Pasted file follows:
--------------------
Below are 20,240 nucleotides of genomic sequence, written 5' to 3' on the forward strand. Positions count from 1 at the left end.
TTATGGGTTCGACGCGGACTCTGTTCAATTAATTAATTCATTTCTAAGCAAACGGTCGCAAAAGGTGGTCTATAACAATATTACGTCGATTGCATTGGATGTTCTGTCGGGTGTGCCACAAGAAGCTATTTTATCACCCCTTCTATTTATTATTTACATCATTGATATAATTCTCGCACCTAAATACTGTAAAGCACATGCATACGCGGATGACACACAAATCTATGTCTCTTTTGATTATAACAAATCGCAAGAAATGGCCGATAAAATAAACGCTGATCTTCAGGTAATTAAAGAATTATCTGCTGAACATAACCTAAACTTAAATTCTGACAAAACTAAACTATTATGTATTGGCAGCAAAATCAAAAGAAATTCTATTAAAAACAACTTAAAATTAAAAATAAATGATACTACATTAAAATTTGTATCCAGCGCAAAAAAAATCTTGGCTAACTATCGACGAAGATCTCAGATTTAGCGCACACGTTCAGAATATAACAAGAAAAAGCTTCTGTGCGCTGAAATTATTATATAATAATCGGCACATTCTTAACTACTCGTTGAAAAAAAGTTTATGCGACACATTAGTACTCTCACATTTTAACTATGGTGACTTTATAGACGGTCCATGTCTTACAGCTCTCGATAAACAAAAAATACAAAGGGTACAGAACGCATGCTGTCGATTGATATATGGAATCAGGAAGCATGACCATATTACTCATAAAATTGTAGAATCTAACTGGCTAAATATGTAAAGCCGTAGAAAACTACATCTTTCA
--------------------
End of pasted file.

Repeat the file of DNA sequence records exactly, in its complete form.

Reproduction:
Below are 20,240 nucleotides of genomic sequence, written 5' to 3' on the forward strand. Positions count from 1 at the left end.
TTATGGGTTCGACGCGGACTCTGTTCAATTAATTAATTCATTTCTAAGCAAACGGTCGCAAAAGGTGGTCTATAACAATATTACGTCGATTGCATTGGATGTTCTGTCGGGTGTGCCACAAGAAGCTATTTTATCACCCCTTCTATTTATTATTTACATCATTGATATAATTCTCGCACCTAAATACTGTAAAGCACATGCATACGCGGATGACACACAAATCTATGTCTCTTTTGATTATAACAAATCGCAAGAAATGGCCGATAAAATAAACGCTGATCTTCAGGTAATTAAAGAATTATCTGCTGAACATAACCTAAACTTAAATTCTGACAAAACTAAACTATTATGTATTGGCAGCAAAATCAAAAGAAATTCTATTAAAAACAACTTAAAATTAAAAATAAATGATACTACATTAAAATTTGTATCCAGCGCAAAAAAAATCTTGGCTAACTATCGACGAAGATCTCAGATTTAGCGCACACGTTCAGAATATAACAAGAAAAAGCTTCTGTGCGCTGAAATTATTATATAATAATCGGCACATTCTTAACTACTCGTTGAAAAAAAGTTTATGCGACACATTAGTACTCTCACATTTTAACTATGGTGACTTTATAGACGGTCCATGTCTTACAGCTCTCGATAAACAAAAAATACAAAGGGTACAGAACGCATGCTGTCGATTGATATATGGAATCAGGAAGCATGACCATATTACTCATAAAATTGTAGAATCTAACTGGCTAAATATGTAAAGCCGTAGAAAACTACATCTTTCA